Controlling Weather Helm while on a Run

Weather helm is a phenomenon where the force on the sails wants to turn the yacht up and into the wind. This is caused by having the Center of Effort (CE) of a sail aft of the Center of Lateral Resistance (CLR) of the underwater profile. Balancing the sails is simply the act of playing around with the CE to get it to be directly in line with the CLR.

If the CE is ahead of the CLR, the boat will have lee helm and will want to turn downwind. If the CE is aft of the CLR, the boat will have weather helm and will want to turn upwind. Only when the CE and CLR are directly over each other will the sailboat be balanced and sail straight, not venturing upwind or downwind.

Balancing the sails is not the same as trimming the sails for maximum performance. A lot of time, you will need to have your sail working at less than peak performance to properly balance out the whole setup. This is easy when you are sailing on a beam reach, where all the forces acting on the yacht are coming from the side, but what about on a run?

To be on a run, you need to ease your mainsail all the way out so that it can act as a large drag to the apparent wind and be pulled along, likewise pulling your yacht along with it. Here is where it gets tricky.

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As you ease your sail out, the CE of the sail will not only move forward, which will help give you lee helm and pull your yacht downwind, but it will also move the CE laterally and outboard. This long and very powerful lever arm, also known as your boom, will act on the mast and try to turn your yacht opposite of the direction you have eased the sail. In this case, with the boom eased to port, the force on the sail will try to turn the yacht to starboard. This may feel and act like weather helm, but it is not caused by the aft movement of the CE, instead it is caused by the leverage of the mainsail held out by the boom.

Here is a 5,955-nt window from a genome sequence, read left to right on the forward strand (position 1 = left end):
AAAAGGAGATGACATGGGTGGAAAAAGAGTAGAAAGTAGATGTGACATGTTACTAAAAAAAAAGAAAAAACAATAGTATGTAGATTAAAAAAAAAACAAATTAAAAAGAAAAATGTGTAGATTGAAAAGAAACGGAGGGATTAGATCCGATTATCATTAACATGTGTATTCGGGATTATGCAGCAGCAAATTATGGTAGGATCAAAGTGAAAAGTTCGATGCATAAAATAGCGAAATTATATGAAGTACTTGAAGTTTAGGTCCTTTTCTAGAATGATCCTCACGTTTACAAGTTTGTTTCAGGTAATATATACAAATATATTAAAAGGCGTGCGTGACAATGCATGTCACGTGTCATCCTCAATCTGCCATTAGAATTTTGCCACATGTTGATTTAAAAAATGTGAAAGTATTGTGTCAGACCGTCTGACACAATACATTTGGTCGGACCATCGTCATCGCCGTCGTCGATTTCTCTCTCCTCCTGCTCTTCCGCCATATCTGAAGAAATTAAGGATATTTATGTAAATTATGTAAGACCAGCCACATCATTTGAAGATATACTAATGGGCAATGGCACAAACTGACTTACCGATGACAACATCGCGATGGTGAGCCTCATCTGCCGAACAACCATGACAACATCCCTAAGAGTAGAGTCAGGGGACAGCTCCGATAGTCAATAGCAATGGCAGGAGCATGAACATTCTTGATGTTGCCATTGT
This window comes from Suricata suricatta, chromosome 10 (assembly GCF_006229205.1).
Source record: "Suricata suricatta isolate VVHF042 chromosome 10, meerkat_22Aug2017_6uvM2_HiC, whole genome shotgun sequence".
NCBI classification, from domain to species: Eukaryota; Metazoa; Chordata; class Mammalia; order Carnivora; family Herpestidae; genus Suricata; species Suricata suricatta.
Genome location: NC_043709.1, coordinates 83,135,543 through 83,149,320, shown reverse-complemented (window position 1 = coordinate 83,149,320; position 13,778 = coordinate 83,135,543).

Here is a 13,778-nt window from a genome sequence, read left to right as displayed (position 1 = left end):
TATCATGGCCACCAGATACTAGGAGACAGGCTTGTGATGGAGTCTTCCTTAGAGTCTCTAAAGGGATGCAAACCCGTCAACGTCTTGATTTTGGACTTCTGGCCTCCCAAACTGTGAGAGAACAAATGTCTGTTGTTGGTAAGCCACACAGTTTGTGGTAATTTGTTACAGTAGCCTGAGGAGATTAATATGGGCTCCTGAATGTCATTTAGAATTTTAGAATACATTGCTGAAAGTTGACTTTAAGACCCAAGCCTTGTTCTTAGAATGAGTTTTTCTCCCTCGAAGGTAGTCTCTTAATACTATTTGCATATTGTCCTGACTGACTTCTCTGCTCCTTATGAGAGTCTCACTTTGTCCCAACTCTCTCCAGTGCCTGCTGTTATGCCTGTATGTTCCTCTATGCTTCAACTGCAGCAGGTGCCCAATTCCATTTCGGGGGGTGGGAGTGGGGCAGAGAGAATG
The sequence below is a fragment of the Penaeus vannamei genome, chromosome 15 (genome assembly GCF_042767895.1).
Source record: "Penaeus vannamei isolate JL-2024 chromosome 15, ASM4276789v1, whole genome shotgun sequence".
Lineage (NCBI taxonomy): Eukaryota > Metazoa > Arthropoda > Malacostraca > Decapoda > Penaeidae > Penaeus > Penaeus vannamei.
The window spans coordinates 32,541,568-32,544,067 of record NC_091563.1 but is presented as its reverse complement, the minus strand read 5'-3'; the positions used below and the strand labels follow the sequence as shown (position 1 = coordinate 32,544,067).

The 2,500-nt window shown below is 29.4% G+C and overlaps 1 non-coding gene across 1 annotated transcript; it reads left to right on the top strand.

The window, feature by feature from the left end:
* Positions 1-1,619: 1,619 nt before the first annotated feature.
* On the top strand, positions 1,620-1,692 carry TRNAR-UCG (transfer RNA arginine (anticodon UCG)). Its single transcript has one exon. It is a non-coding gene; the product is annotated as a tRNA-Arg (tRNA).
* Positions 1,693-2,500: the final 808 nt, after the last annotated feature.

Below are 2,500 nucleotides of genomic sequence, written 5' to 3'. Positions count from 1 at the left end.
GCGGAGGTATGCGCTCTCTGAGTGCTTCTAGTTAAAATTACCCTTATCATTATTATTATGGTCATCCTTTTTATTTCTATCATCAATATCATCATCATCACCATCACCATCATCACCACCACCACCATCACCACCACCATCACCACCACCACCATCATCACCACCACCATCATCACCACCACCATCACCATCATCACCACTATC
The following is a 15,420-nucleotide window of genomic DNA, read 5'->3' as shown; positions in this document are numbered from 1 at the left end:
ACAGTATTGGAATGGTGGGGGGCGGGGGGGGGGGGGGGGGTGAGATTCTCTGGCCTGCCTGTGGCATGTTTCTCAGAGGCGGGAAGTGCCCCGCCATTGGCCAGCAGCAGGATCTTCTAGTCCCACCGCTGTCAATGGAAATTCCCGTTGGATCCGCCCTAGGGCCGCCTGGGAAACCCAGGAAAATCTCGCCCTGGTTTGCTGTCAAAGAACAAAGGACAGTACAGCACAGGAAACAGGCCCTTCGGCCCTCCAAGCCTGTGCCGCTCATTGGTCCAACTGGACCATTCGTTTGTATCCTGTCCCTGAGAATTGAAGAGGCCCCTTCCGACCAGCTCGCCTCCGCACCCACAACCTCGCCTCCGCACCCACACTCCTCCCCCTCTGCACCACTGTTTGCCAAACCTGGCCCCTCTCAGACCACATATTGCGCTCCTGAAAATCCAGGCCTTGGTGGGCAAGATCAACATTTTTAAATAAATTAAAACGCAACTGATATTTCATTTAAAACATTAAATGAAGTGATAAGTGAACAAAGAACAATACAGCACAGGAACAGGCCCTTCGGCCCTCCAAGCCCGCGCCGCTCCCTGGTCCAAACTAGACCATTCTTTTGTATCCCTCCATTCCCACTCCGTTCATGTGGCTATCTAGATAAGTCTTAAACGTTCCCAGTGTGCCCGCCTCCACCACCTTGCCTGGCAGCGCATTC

The further outboard the clew of the sail is, the longer the lever arm is that is acting on the yacht, and more leverage the sail will have to turn the yacht in the opposite direction. 

Your options here are simple, either you can move the clew further in or not ease the sail as far. Moving the clew inboard is effective at reducing this torquing. This can be achieved by either reefing the sail or simply not easing the clew past the beam of the boat. Obviously, these options seem counterintuitive as the apparent wind while on a run is less than the true wind; more sail would seem logical!

Instead of reefing, and dealing with the boom on a run, an alternative is to raise the trysail. 

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The trysail has no boom, so the foot will curl more easily when the sail is eased. As you ease the sail, the clew will tend to move directly forward from the sheeting point, and as such will stay inboard of the beam of the yacht. 

The sail is also smaller but when eased will fill up and provide a great amount of drive downwind. Since the sail will curl up, the majority of the sail will be right along the mast, in the middle of the rig, further keeping the CE close to the midline of the yacht. 

Being a small sail, it also won’t block the wind from reaching your headsail. This will increase the headsails effectiveness which will then aid in keeping the bow of the ship pointed downwind.  

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Having a trysail up on a wonderful day may not seem intuitive, but it really does help take out the weather helm while sailing downwind. This will balance your sailplan and let your yacht sail more balanced towards your downwind destination.